CHARLESTON, S.C. (WCBD) – Lowcountry doctors say the surge in COVID-19 cases seen at hospitals across the region is taking a toll on their hospital systems and staff. Doctors say they’re seeing about twice as many COVID-19 cases today as compared to January of 2021.

COVID-19 patient numbers from Roper St. Francis, The Medical University of South Carolina (MUSC) and Trident Health each show almost two times the number of those hospitalized from this time last year. Numbers from Tidelands Health in Georgetown and Murrells Inlet also shows significant increases in patient numbers.

Roper St. Francis officials report there are 126 people hospitalized across their system as of Tuesday compared to 77 this time last year. Trident Health currently has 97 hospitalizations, 51 at Trident Medical Center and 46 at Summerville Medical Center compared to 47 last year, 29 and 18 respectively. Tidelands Health says they have 51 COVID-19 patients currently hospitalized.

MUSC officials say they currently have 140 COVID-19 patients, up from 48 this time last year. 30 of those patients are in the intensive care unit with 24 of them on ventilators.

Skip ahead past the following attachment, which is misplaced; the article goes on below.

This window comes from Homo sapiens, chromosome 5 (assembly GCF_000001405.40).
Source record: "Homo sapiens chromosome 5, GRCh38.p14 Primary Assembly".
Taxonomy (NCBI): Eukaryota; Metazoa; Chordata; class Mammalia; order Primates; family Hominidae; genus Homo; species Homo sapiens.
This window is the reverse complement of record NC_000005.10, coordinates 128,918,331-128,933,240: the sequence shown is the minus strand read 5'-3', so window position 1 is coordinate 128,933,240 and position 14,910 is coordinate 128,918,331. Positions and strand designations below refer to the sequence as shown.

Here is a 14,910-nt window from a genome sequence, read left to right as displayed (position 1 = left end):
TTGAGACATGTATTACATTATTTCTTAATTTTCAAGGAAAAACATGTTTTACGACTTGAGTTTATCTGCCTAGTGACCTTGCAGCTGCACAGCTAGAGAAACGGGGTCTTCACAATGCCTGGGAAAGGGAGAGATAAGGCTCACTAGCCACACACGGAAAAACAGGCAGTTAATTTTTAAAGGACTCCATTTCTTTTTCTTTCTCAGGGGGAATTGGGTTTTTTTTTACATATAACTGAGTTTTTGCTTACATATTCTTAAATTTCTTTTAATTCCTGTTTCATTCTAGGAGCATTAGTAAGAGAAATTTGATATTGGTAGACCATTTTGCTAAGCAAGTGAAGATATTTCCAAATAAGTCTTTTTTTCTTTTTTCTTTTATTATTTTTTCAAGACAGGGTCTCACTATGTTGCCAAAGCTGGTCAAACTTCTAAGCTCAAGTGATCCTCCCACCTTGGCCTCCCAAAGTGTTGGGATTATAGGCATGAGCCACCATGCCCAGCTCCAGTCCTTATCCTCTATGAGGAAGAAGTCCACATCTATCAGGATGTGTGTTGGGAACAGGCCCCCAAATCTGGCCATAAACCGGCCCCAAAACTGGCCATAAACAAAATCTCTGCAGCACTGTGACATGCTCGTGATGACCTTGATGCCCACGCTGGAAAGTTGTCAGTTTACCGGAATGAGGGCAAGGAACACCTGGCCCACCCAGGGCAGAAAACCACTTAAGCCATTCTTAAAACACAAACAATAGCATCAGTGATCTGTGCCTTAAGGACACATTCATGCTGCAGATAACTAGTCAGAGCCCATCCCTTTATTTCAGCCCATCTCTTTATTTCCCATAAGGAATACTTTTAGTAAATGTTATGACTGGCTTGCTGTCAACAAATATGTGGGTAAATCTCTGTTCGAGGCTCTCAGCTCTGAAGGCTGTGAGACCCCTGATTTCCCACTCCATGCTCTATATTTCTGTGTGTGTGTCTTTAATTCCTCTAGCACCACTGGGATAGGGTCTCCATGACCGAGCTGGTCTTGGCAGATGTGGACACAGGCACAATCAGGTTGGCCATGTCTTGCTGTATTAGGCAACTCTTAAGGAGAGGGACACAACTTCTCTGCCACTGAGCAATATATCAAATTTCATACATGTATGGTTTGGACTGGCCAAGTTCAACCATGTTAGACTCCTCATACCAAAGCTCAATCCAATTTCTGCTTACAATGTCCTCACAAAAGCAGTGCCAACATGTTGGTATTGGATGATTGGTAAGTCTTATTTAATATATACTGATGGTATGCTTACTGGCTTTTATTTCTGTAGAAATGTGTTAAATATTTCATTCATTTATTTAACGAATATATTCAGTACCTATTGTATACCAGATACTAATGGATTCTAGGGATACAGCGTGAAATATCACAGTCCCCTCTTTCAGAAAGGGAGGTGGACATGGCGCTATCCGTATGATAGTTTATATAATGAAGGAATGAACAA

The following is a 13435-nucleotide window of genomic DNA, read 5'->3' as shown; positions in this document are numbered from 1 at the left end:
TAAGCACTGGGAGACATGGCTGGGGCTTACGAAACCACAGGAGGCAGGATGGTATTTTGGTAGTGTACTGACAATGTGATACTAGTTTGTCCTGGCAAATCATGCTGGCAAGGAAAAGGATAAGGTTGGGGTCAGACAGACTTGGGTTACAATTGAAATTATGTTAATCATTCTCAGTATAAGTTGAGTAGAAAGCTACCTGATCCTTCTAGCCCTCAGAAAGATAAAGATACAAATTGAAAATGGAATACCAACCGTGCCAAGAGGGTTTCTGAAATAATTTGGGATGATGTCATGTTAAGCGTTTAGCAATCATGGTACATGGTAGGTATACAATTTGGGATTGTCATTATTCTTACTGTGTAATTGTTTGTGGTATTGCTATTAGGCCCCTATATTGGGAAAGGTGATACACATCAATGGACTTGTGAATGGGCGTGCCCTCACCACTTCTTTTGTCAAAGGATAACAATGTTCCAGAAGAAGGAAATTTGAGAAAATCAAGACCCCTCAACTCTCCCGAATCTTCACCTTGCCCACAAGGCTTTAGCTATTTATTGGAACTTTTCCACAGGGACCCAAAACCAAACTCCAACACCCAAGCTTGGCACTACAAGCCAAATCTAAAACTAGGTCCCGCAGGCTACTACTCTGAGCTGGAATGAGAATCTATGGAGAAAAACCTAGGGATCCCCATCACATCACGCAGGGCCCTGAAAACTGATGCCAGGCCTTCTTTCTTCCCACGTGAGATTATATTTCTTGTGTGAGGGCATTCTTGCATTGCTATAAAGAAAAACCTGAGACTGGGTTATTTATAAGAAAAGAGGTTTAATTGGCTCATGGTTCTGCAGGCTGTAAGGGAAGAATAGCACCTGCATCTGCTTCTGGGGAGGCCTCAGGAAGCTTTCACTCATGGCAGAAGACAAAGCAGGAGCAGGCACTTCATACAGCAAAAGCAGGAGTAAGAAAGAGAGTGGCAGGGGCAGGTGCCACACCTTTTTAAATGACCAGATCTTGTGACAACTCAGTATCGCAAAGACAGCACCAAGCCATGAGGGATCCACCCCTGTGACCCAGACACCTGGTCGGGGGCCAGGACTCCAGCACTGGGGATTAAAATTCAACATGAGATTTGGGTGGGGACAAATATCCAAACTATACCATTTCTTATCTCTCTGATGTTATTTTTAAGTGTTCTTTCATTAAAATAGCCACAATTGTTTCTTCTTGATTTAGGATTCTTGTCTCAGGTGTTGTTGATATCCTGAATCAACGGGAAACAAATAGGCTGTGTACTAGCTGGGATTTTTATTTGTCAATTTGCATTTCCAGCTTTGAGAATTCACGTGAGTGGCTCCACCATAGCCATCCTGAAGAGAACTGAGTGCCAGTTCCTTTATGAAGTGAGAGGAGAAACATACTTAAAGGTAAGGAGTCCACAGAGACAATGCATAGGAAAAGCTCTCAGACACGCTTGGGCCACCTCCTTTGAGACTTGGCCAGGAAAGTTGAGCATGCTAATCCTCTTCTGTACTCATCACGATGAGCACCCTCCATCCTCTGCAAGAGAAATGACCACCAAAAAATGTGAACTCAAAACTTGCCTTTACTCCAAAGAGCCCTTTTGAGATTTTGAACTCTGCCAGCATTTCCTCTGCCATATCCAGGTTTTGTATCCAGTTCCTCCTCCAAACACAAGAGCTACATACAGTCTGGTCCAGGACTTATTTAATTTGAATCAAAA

It’s something doctors say is taking a toll on hospitals and staff. “It’s definitely wearing on them,” says Chief Nursing Officer Tami Frost at Trident Medical Center.

“We’re seeing just a high number of hospitalizations in general, like the population of patients that are coming in are more ill,” says Frost.

Doctors say a common misconception is comparing the Omicron variant to a cold. Dr. Robert Oliverio, Chief Medical Officer of Ambulatory Care and Population Health for Roper St. Francis says while Omicron has been less deadly, it’s more infectious.

“Those patients, even if they are not as sick as Delta was, they’re still COVID patients,” says Dr. Oliverio. “They take up COVID resources, they take up COVID beds.”

The rise in cases is impacting more than just those catching the variant. Frost and Dr. Oliverio say it’s had a mental and physical impact for healthcare staff across the area.

“They come to work and talk about it all day, you see it all day, you’re in it all day,” says Frost. “And then you go home and people want to know about it, you still need to do all of those things you need to do at home to protect yourself.”

“So, you know our teammates are getting sick because you know Omicron is just so infectious,” says Dr. Oliverio.

Hospitals and officials are hopeful more will be vigilant as case numbers reach their peak.

“You know we’re going to get to next week, we’re going to get to next month but what can we do in order to make sure everybody sees we’re in this together,” says Frost.

“It’s really important in this surge, I mean we’re peaking in cases,” says Dr. Oliverio.